The RB1 in LaFleur’s run-centric offense has touched the ball 15+ times in 42 of the last 48 games (87.5%). Meanwhile, Jones has been elite with proper volume. In his eight career games with at least 15+ touches, Jones has netted 145 touches (24 rec), 883 YFS, and nine TDs. Over a full season, this equates to a 290 touch (48 rec), 1,766 YFS, and 18 TD pace. In other words, Jones would’ve scored 308 FPs (19.3 FPPG), trailing only Todd Gurley, Saquon Barkley, Christian McCaffrey, and Alvin Kamara in 2018.

Explored in more detail here, LaFleur’s entire offense is predicated on establishing a “marriage between the run and pass games.” This is achieved through a bevy of play-actions and screens off of what appear to be runs. For these misdirections to work, however, a firm run-game presence must be established. As such, LaFleur utilizes the always-effective “Shanahan zone blocking scheme” to open up wide lanes and get defenses biting.

With superb vision and elite acceleration, Jones is the perfect fit. Moreover, the Packers’ top-seven offensive line is plenty athletic to execute. Even better — LaFleur loves throwing to his backs, especially in the screen game. An RB has caught 54+ passes in his system for three straight seasons. Jones will be incredibly dangerous with blockers in space. Both Todd Gurley and Devonta Freeman ripped off top-five RB seasons in this offense for three straight years, and Jones is set up to be the next beneficiary. Between the volume and scheme improvements, Jones is now the ideal second-round RB.

4) Christian Kirk (WR – ARI)
Premier Fantasy “Penny Stock” in Kliff Kingsbury’s Air Raid Offense

Despite a largely useless rookie season in an abysmal situation, Kirk has quickly emerged (alongside Keke Coutee) as my favorite “penny stock” WR for 2019. This is almost entirely because of new HC Kliff Kingsbury and the air raid offense he’ll be bringing to the desert.

Regarded as an offensive guru for his work at Texas Tech, Kingsbury’s offenses constantly broke the scoreboards in the Big 12. While at Tech, Kingsbury peppered his wide receivers, who accounted for 78.1% of receptions (compared to 17 percent to RBs and only 4.6 percent to TEs). On scheme alone, Kirk’s a lock to see his 5.7 targets per game skyrocket.

True, no NFL team has committed to a full-on air raid offense. Still, Arizona didn’t make an unconventional hire in Kingsbury, a sub .500 college coach, to reign him in. Kingsbury will utilize plenty of three and four wide receiver sets. He’ll frequently dial-up key staples like “four verticals” and “mesh,” which have already been largely successful at shaking WRs free at the professional level.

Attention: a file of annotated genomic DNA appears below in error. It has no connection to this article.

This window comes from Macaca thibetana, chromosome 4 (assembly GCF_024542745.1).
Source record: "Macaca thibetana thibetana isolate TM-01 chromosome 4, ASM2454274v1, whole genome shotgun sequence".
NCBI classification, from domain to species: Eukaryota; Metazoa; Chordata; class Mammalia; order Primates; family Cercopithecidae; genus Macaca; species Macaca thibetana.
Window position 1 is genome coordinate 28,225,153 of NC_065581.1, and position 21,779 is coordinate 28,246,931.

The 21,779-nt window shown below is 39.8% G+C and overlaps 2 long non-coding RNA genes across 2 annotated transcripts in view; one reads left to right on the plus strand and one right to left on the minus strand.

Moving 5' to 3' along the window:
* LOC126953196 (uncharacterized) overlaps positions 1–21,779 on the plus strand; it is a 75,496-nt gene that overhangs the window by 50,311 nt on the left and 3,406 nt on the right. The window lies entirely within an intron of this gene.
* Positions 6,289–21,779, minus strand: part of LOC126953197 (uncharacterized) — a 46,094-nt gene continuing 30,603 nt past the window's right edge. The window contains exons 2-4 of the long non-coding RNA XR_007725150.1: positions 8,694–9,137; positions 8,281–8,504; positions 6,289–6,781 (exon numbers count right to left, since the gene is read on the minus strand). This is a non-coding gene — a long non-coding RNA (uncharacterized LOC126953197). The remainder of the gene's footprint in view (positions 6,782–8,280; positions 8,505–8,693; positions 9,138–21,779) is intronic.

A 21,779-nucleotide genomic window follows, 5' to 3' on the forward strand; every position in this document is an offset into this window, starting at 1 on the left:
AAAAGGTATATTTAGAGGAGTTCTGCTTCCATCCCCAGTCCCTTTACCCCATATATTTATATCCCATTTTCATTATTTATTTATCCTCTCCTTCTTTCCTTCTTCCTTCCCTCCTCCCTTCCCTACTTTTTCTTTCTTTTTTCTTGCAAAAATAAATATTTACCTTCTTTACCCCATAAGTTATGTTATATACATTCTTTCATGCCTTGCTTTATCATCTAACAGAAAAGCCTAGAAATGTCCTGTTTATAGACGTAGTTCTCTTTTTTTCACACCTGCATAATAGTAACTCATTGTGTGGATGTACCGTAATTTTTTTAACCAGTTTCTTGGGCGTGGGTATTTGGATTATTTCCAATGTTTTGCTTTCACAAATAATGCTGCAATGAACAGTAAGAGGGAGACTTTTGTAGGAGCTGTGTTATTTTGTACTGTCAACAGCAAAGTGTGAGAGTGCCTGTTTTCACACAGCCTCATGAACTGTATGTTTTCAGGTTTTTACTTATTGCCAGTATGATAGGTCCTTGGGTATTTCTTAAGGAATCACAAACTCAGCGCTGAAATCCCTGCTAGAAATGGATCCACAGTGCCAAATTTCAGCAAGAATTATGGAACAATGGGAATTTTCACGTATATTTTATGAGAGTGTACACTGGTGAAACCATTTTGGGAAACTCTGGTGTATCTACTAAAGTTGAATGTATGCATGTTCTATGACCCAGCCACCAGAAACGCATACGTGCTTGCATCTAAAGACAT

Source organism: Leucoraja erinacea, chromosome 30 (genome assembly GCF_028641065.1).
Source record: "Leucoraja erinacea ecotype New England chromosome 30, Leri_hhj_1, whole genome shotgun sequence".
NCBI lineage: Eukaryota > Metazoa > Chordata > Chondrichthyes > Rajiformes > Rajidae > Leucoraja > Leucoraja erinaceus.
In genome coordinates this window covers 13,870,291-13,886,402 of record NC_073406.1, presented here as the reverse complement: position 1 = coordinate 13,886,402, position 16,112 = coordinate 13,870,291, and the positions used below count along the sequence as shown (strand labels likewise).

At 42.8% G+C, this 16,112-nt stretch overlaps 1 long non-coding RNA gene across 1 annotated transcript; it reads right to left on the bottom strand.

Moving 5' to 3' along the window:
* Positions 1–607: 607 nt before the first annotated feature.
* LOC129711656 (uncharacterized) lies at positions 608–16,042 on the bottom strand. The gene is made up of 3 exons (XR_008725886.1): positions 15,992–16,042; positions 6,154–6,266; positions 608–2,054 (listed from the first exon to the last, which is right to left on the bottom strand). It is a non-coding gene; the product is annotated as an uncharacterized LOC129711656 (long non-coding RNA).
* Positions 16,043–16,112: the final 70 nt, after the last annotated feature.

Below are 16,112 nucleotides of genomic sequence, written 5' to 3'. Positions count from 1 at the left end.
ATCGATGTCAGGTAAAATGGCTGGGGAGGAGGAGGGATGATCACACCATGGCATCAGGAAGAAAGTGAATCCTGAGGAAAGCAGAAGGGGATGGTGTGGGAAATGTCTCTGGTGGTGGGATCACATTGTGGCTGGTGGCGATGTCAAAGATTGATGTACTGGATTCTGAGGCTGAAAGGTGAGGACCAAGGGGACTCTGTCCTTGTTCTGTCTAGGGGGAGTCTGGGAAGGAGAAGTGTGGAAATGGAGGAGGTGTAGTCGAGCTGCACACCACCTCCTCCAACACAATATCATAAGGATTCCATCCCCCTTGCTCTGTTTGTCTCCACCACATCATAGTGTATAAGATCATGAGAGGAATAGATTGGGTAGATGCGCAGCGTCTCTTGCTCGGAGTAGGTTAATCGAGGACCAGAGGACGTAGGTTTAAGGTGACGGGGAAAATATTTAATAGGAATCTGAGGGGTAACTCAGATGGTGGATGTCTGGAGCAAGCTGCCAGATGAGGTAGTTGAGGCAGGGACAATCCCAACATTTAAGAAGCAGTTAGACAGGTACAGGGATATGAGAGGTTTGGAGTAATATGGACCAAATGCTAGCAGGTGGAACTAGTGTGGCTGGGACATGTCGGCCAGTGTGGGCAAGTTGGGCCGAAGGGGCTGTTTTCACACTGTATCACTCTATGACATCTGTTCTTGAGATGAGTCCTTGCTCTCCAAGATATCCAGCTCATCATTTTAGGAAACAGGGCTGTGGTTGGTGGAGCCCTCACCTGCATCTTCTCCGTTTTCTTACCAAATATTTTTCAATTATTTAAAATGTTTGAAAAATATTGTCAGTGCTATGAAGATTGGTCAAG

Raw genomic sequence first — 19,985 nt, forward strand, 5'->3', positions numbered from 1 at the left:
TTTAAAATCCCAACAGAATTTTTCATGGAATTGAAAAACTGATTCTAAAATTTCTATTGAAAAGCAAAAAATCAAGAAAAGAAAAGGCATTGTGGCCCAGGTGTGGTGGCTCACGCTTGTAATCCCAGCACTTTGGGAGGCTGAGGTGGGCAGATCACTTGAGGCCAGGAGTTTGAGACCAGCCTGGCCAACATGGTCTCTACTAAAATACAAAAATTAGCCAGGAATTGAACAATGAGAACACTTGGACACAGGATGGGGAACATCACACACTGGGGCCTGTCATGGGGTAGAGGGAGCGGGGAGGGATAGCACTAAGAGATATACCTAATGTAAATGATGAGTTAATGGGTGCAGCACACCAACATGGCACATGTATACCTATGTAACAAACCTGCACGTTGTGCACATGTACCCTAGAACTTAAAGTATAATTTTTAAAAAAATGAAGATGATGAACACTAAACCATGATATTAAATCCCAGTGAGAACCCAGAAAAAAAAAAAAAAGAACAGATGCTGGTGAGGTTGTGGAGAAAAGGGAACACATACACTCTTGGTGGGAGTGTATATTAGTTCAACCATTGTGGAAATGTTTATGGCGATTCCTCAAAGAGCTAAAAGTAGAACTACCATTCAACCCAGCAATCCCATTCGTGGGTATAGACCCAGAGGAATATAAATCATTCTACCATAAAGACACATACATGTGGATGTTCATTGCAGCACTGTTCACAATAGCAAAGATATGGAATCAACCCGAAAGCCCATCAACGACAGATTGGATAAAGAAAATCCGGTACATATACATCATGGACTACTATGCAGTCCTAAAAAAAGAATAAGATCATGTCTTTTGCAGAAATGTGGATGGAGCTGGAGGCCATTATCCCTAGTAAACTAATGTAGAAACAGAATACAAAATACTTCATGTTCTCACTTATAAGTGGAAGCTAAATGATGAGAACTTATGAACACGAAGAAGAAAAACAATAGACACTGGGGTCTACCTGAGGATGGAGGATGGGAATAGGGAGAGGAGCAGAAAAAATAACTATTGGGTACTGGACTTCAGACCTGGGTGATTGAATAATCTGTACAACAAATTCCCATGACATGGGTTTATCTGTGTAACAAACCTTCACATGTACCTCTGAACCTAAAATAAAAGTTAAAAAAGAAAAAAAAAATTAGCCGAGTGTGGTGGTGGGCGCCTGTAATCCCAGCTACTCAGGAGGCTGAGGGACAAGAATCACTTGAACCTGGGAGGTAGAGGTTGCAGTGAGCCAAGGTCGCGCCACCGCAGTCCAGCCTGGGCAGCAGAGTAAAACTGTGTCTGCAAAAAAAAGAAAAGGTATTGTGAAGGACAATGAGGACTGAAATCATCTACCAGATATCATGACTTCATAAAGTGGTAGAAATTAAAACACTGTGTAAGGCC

Kirk stands to be the primary benefactor. Yes, the ageless Larry Fitzgerald is returning, but Kirk possesses the ability to shoulder what projects to be a high-volume passing game. Kirk’s game in college was mostly based on yardage after the catch, turning shallow crossers into long gains. He’s not necessarily explosive downfield (4.47-40), but his footwork, positive route running, and plus-hands will make him a key target in this quick-hitting attack.

When looking at Kirk’s NFL.com draft profile, it was noted that he’s “impressive on whip routes,” and is “quick in and out of breaks with sharp turns.” He was also described as playing “with strong, natural hands as a pass-catcher.” He will be a YAC monster in this offense.

When asked about Kingsbury, Kirk was ecstatic:

“Oh man, I think about it every single day,” Kirk told The Republic. “I’m definitely super excited just to be able to realize what I can do in this league. I got on a roll there and obviously it was unfortunate that it ended short for me, but I know what I can do and I know what I need to work on this offseason to feel like I can put myself in position to be one of the top receivers in this league.”

Though these are four of the biggest fantasy risers, there are many more. Be sure to tune in later this week, or check out our Fantasy Stock Watch and upcoming 2019 Coaching Carousel Guide and Podcast Breakdown to not miss a single beat!